For many years now, there has been a dinnertime tradition at my house. As we sit down to enjoy each other’s company and the evening meal, we share something we are thankful for and something we are hopeful for.
There aren’t too many rules about what we call our “Thankfuls and Hopefuls.” We used to say them first and try to keep the lists short enough that the food wouldn’t get cold, but as my daughters have grown older, and the “Thankfuls and Hopefuls” have become even more involved and interesting, we finally decided to go ahead and eat while we share (and do what we can not to speak with our mouths full).
As Thanksgiving approaches, and we all prepare to sit down and enjoy each other’s company and a good meal together, here are a few things from recent weeks that I’m Thankful for:
The New NECC Web Site
With amazing new photographs and videos, and a “goal-based” navigation system, the new NECC web site provides easier access to information and services for prospective students and their families, accessibility adaptations for people with visual or hearing impairments, more direct links for business and industry partners, and a lot of other exciting improvements.
Many thanks to Vice President of Advancement Jean Poth, Executive Director of Marketing and Communications Ron Taber, Director of Online Communications and the project’s leader, Nathan Gilbert, and the whole NECC Marketing and Communications team.
MassINC and Gateway Cities
“Gateway Cities” are mid-sized urban centers around Massachusetts that for decades were the “gateways” to the American dream, offering residents good jobs in booming industries and places to live in thriving economies.
These days, many of these cities and towns—places like Haverhill, Lawrence, Lowell, and Worcester—face more than their share of challenges, with higher rates of poverty and lower rates of educational attainment than other parts of the state.
MassINC is an independent, non-partisan think tank that created the concept of Massachusetts’ Gateway Cities, and invests time, money, and attention into researching and lobbying for ways to help these communities thrive again.
Last week, MassINC held their fifth annual Gateway Cities Innovation Awards Luncheon in Lawrence at the Wood Mill, and honored some Commonwealth leaders who are finding creative ways to revitalize their communities; including NECC, the Lawrence Partnership, the City of Lawrence, and Lupoli Companies, who partnered with Ray Gonzalez to launch the Revolving Test Kitchen at the Hub on NECC’s Lawrence campus.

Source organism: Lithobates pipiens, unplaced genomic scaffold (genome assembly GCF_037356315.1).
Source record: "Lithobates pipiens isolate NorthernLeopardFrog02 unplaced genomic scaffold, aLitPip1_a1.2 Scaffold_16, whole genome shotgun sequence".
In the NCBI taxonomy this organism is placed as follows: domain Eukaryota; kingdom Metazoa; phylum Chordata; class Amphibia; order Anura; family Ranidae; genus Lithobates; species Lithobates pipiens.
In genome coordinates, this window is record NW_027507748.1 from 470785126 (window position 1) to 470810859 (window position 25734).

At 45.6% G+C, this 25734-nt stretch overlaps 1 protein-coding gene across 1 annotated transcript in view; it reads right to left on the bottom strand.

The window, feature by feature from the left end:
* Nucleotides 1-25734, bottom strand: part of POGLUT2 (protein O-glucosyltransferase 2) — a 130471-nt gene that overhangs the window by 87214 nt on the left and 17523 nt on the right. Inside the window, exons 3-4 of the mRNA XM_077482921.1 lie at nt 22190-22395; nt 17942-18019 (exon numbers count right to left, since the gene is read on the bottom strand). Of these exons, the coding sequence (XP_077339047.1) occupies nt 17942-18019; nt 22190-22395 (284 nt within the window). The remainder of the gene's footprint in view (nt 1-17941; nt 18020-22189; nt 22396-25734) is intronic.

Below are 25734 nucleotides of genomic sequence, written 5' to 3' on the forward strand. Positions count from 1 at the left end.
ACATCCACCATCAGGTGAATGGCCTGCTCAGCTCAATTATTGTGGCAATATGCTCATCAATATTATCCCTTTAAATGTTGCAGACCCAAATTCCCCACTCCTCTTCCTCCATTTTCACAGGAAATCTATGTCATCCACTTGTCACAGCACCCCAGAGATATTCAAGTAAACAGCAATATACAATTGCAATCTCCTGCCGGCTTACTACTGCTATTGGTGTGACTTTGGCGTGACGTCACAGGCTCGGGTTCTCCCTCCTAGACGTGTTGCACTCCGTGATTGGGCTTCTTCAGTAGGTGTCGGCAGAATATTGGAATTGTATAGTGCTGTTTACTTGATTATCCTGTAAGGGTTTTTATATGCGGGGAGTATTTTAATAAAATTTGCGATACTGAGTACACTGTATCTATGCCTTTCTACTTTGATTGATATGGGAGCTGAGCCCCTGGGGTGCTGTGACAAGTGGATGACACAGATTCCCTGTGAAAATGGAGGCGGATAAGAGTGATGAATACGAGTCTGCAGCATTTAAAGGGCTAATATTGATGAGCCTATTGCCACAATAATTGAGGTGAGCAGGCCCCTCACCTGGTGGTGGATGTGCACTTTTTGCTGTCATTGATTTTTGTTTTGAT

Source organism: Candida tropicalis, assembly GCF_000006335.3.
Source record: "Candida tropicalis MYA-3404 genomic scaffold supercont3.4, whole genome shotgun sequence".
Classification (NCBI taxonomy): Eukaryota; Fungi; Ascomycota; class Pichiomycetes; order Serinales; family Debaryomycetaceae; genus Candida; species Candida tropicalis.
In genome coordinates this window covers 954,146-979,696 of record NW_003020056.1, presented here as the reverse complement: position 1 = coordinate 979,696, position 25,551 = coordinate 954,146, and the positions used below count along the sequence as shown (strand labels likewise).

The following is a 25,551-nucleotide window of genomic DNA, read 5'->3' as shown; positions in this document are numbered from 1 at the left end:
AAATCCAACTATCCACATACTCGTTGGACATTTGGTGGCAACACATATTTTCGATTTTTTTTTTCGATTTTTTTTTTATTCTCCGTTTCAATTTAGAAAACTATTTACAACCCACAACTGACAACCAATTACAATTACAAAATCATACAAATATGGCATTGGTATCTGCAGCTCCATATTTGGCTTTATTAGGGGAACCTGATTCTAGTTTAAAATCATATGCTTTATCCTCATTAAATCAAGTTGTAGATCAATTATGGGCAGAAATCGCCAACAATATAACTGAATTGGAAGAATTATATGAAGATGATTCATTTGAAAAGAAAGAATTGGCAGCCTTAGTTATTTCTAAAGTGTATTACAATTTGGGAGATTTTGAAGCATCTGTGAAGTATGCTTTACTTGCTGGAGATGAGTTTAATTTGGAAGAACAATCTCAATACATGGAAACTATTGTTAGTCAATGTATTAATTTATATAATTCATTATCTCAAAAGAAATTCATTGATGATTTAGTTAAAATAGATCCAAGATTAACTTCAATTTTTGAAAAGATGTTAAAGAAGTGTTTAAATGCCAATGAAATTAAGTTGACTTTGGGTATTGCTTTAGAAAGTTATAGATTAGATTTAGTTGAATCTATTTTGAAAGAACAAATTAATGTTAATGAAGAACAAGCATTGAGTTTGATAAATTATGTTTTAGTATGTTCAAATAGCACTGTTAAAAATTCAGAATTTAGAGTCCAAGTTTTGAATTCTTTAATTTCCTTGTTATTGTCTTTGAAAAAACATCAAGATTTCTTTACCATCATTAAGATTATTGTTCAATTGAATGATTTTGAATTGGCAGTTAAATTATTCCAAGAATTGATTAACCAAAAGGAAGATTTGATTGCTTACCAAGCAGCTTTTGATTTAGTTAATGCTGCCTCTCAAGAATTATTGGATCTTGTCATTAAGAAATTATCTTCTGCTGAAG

New Ways to Teach and Learn
One of the many things I love about NECC is that we are a community of educators who are constantly experimenting and innovating to discover new and effective ways of teaching and learning.
Earlier this week, at Governor Baker’s “Convening for Digital Innovation and Lifelong Learning” at MIT, NECC’s Dean of Professional Development and Academic Innovations, Dr. Kimberly Burns, facilitated a panel of faculty and staff that shared our collaborative work on “Competency-Based Education,” or CBE.
CBE programs provide a more flexible approach to education, particularly for adult learners, who can take courses online or in a “hybrid” format (partly in class and partly online), and work through the course at their own pace, demonstrating their competencies as they go and completing classes and credentials sooner.
Last year, NECC became the first community college in Massachusetts to offer CBE coursework when we launched an eight-course certificate in Computer Applications; and Monday at MIT Dr. Burns and company explained how we are partnering with Middlesex Community College to create CBE courses to meet the critical demand for Early Childhood Educators in Massachusetts.
And a few things I am Hopeful for:
Running the Campus
Clear, cool weather and a cheering crowd for all the members of the President’s Running Club and the other NECC faculty, staff, students and supporters dashing the 8th Annual Pentucket Pride 5K in West Newbury the Sunday after Thanksgiving.
The Return of a Holiday Tradition
Packed audiences and an enjoyable run for NECC’s 18th (almost) annual production of Charles Dickens’ A Christmas Carol after a two-year hiatus; featuring co-directors John and Deirdre Budzyna, musical director Alisa Bucchiere, and NECC alumnus Mark Morrison once again reclaiming the spirit(s) of Christmas in the role of Scrooge.
A great bowl game pick (maybe the Outback, Citrus, or Holiday) for the 16th ranked Michigan State University Spartans. Go, GREEN!
A peaceful, restful, healthy, and enjoyable Thanksgiving holiday for you and yours. As you sit down to dinner and enjoy the company of family and friends, may you truly give thanks for the good things in your life, and let the spirit of hope lift you up and inspire you and those around you.